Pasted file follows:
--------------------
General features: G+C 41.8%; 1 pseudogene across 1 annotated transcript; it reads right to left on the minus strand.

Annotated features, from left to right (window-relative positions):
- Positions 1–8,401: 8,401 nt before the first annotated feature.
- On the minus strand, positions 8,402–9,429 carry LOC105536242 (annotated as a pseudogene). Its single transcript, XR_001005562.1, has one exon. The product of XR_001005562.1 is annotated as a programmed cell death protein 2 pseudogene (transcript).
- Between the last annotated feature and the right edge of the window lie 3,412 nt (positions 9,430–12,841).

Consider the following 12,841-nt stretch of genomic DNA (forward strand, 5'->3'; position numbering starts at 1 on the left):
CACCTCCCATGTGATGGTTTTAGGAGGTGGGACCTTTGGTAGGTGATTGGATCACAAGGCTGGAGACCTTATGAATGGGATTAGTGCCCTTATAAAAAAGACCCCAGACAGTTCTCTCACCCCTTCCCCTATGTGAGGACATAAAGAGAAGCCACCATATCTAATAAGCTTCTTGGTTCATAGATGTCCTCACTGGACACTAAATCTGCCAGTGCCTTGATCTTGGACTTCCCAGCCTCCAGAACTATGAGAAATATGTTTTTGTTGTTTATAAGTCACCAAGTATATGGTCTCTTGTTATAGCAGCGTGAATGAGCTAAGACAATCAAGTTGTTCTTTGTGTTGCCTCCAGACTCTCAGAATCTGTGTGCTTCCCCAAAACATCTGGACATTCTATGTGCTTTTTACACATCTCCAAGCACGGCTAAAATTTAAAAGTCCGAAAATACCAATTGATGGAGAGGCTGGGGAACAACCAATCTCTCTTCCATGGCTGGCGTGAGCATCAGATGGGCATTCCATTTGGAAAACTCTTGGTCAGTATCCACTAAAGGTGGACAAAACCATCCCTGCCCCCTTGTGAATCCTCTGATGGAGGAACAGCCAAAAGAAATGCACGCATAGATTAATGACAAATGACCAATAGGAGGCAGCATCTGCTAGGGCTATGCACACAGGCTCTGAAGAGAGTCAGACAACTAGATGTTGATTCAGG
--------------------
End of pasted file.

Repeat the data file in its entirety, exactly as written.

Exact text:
General features: G+C 41.8%; 1 pseudogene across 1 annotated transcript; it reads right to left on the minus strand.

Annotated features, from left to right (window-relative positions):
- Positions 1–8,401: 8,401 nt before the first annotated feature.
- On the minus strand, positions 8,402–9,429 carry LOC105536242 (annotated as a pseudogene). Its single transcript, XR_001005562.1, has one exon. The product of XR_001005562.1 is annotated as a programmed cell death protein 2 pseudogene (transcript).
- Between the last annotated feature and the right edge of the window lie 3,412 nt (positions 9,430–12,841).

Consider the following 12,841-nt stretch of genomic DNA (forward strand, 5'->3'; position numbering starts at 1 on the left):
CACCTCCCATGTGATGGTTTTAGGAGGTGGGACCTTTGGTAGGTGATTGGATCACAAGGCTGGAGACCTTATGAATGGGATTAGTGCCCTTATAAAAAAGACCCCAGACAGTTCTCTCACCCCTTCCCCTATGTGAGGACATAAAGAGAAGCCACCATATCTAATAAGCTTCTTGGTTCATAGATGTCCTCACTGGACACTAAATCTGCCAGTGCCTTGATCTTGGACTTCCCAGCCTCCAGAACTATGAGAAATATGTTTTTGTTGTTTATAAGTCACCAAGTATATGGTCTCTTGTTATAGCAGCGTGAATGAGCTAAGACAATCAAGTTGTTCTTTGTGTTGCCTCCAGACTCTCAGAATCTGTGTGCTTCCCCAAAACATCTGGACATTCTATGTGCTTTTTACACATCTCCAAGCACGGCTAAAATTTAAAAGTCCGAAAATACCAATTGATGGAGAGGCTGGGGAACAACCAATCTCTCTTCCATGGCTGGCGTGAGCATCAGATGGGCATTCCATTTGGAAAACTCTTGGTCAGTATCCACTAAAGGTGGACAAAACCATCCCTGCCCCCTTGTGAATCCTCTGATGGAGGAACAGCCAAAAGAAATGCACGCATAGATTAATGACAAATGACCAATAGGAGGCAGCATCTGCTAGGGCTATGCACACAGGCTCTGAAGAGAGTCAGACAACTAGATGTTGATTCAGG